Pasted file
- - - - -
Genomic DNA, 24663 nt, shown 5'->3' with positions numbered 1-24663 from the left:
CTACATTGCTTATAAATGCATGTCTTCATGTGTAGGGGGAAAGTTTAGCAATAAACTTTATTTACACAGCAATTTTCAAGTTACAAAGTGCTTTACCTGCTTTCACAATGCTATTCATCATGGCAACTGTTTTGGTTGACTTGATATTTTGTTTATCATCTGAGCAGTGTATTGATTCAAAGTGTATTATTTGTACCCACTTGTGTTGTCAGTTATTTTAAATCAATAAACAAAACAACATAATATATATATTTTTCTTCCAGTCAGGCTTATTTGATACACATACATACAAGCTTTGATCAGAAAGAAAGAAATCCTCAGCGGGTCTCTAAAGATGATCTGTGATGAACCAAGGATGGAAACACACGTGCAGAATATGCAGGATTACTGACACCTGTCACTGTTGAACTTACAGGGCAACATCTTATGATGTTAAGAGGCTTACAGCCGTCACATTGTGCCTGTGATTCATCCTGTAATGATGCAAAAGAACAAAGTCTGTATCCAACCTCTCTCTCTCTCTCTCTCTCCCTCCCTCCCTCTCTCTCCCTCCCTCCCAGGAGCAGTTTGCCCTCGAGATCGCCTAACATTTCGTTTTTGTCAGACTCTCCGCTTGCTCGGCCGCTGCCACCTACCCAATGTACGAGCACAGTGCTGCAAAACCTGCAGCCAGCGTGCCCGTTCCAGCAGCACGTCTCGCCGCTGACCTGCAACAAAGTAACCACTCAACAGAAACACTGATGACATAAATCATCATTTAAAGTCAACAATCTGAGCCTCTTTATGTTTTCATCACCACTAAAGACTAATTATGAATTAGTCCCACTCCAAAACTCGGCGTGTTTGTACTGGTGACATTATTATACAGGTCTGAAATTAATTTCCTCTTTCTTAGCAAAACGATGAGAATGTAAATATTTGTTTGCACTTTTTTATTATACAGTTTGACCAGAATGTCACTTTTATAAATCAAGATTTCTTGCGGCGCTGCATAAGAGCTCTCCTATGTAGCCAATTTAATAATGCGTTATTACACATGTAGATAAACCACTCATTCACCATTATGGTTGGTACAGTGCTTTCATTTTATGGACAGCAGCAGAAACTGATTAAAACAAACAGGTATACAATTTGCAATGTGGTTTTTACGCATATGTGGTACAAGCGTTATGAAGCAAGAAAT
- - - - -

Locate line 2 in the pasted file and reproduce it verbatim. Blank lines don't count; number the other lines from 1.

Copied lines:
CTACATTGCTTATAAATGCATGTCTTCATGTGTAGGGGGAAAGTTTAGCAATAAACTTTATTTACACAGCAATTTTCAAGTTACAAAGTGCTTTACCTGCTTTCACAATGCTATTCATCATGGCAACTGTTTTGGTTGACTTGATATTTTGTTTATCATCTGAGCAGTGTATTGATTCAAAGTGTATTATTTGTACCCACTTGTGTTGTCAGTTATTTTAAATCAATAAACAAAACAACATAATATATATATTTTTCTTCCAGTCAGGCTTATTTGATACACATACATACAAGCTTTGATCAGAAAGAAAGAAATCCTCAGCGGGTCTCTAAAGATGATCTGTGATGAACCAAGGATGGAAACACACGTGCAGAATATGCAGGATTACTGACACCTGTCACTGTTGAACTTACAGGGCAACATCTTATGATGTTAAGAGGCTTACAGCCGTCACATTGTGCCTGTGATTCATCCTGTAATGATGCAAAAGAACAAAGTCTGTATCCAACCTCTCTCTCTCTCTCTCTCTCCCTCCCTCCCTCTCTCTCCCTCCCTCCCAGGAGCAGTTTGCCCTCGAGATCGCCTAACATTTCGTTTTTGTCAGACTCTCCGCTTGCTCGGCCGCTGCCACCTACCCAATGTACGAGCACAGTGCTGCAAAACCTGCAGCCAGCGTGCCCGTTCCAGCAGCACGTCTCGCCGCTGACCTGCAACAAAGTAACCACTCAACAGAAACACTGATGACATAAATCATCATTTAAAGTCAACAATCTGAGCCTCTTTATGTTTTCATCACCACTAAAGACTAATTATGAATTAGTCCCACTCCAAAACTCGGCGTGTTTGTACTGGTGACATTATTATACAGGTCTGAAATTAATTTCCTCTTTCTTAGCAAAACGATGAGAATGTAAATATTTGTTTGCACTTTTTTATTATACAGTTTGACCAGAATGTCACTTTTATAAATCAAGATTTCTTGCGGCGCTGCATAAGAGCTCTCCTATGTAGCCAATTTAATAATGCGTTATTACACATGTAGATAAACCACTCATTCACCATTATGGTTGGTACAGTGCTTTCATTTTATGGACAGCAGCAGAAACTGATTAAAACAAACAGGTATACAATTTGCAATGTGGTTTTTACGCATATGTGGTACAAGCGTTATGAAGCAAGAAAT